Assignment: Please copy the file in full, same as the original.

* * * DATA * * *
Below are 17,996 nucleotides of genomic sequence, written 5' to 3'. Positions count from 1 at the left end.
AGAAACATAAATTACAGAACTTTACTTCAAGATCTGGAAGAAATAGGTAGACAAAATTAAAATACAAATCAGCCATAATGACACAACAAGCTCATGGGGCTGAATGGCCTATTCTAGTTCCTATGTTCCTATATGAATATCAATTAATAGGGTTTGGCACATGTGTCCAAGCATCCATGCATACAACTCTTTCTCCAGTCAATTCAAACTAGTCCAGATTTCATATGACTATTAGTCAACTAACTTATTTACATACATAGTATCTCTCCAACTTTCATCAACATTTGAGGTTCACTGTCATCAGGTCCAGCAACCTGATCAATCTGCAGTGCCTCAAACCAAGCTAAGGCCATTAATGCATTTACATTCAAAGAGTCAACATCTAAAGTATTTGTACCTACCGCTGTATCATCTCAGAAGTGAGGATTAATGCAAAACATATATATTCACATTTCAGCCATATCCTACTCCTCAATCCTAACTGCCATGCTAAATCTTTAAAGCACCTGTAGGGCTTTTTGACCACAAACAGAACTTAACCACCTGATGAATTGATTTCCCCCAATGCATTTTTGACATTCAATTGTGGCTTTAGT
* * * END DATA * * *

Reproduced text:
Below are 17,996 nucleotides of genomic sequence, written 5' to 3'. Positions count from 1 at the left end.
AGAAACATAAATTACAGAACTTTACTTCAAGATCTGGAAGAAATAGGTAGACAAAATTAAAATACAAATCAGCCATAATGACACAACAAGCTCATGGGGCTGAATGGCCTATTCTAGTTCCTATGTTCCTATATGAATATCAATTAATAGGGTTTGGCACATGTGTCCAAGCATCCATGCATACAACTCTTTCTCCAGTCAATTCAAACTAGTCCAGATTTCATATGACTATTAGTCAACTAACTTATTTACATACATAGTATCTCTCCAACTTTCATCAACATTTGAGGTTCACTGTCATCAGGTCCAGCAACCTGATCAATCTGCAGTGCCTCAAACCAAGCTAAGGCCATTAATGCATTTACATTCAAAGAGTCAACATCTAAAGTATTTGTACCTACCGCTGTATCATCTCAGAAGTGAGGATTAATGCAAAACATATATATTCACATTTCAGCCATATCCTACTCCTCAATCCTAACTGCCATGCTAAATCTTTAAAGCACCTGTAGGGCTTTTTGACCACAAACAGAACTTAACCACCTGATGAATTGATTTCCCCCAATGCATTTTTGACATTCAATTGTGGCTTTAGT